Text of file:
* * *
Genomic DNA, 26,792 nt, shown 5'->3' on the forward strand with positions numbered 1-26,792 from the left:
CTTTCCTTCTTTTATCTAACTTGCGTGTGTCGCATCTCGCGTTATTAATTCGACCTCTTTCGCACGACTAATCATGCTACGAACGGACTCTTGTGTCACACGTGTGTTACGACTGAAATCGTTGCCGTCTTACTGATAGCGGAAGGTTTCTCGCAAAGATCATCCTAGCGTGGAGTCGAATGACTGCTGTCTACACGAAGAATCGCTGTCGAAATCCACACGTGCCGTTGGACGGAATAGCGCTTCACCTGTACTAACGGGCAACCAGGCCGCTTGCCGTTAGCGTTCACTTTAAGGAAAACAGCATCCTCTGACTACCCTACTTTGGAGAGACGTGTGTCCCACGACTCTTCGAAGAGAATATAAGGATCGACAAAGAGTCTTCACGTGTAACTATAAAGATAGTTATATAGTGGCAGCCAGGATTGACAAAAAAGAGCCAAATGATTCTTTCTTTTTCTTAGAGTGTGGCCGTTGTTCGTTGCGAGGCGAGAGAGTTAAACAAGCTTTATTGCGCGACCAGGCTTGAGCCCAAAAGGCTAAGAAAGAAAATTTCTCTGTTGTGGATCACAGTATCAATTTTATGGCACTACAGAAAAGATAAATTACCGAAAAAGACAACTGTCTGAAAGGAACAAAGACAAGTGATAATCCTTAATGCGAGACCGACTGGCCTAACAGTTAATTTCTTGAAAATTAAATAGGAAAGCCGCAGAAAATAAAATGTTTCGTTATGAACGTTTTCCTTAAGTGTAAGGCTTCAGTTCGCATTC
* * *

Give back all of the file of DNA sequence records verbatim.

Genomic DNA, 26,792 nt, shown 5'->3' on the forward strand with positions numbered 1-26,792 from the left:
CTTTCCTTCTTTTATCTAACTTGCGTGTGTCGCATCTCGCGTTATTAATTCGACCTCTTTCGCACGACTAATCATGCTACGAACGGACTCTTGTGTCACACGTGTGTTACGACTGAAATCGTTGCCGTCTTACTGATAGCGGAAGGTTTCTCGCAAAGATCATCCTAGCGTGGAGTCGAATGACTGCTGTCTACACGAAGAATCGCTGTCGAAATCCACACGTGCCGTTGGACGGAATAGCGCTTCACCTGTACTAACGGGCAACCAGGCCGCTTGCCGTTAGCGTTCACTTTAAGGAAAACAGCATCCTCTGACTACCCTACTTTGGAGAGACGTGTGTCCCACGACTCTTCGAAGAGAATATAAGGATCGACAAAGAGTCTTCACGTGTAACTATAAAGATAGTTATATAGTGGCAGCCAGGATTGACAAAAAAGAGCCAAATGATTCTTTCTTTTTCTTAGAGTGTGGCCGTTGTTCGTTGCGAGGCGAGAGAGTTAAACAAGCTTTATTGCGCGACCAGGCTTGAGCCCAAAAGGCTAAGAAAGAAAATTTCTCTGTTGTGGATCACAGTATCAATTTTATGGCACTACAGAAAAGATAAATTACCGAAAAAGACAACTGTCTGAAAGGAACAAAGACAAGTGATAATCCTTAATGCGAGACCGACTGGCCTAACAGTTAATTTCTTGAAAATTAAATAGGAAAGCCGCAGAAAATAAAATGTTTCGTTATGAACGTTTTCCTTAAGTGTAAGGCTTCAGTTCGCATTC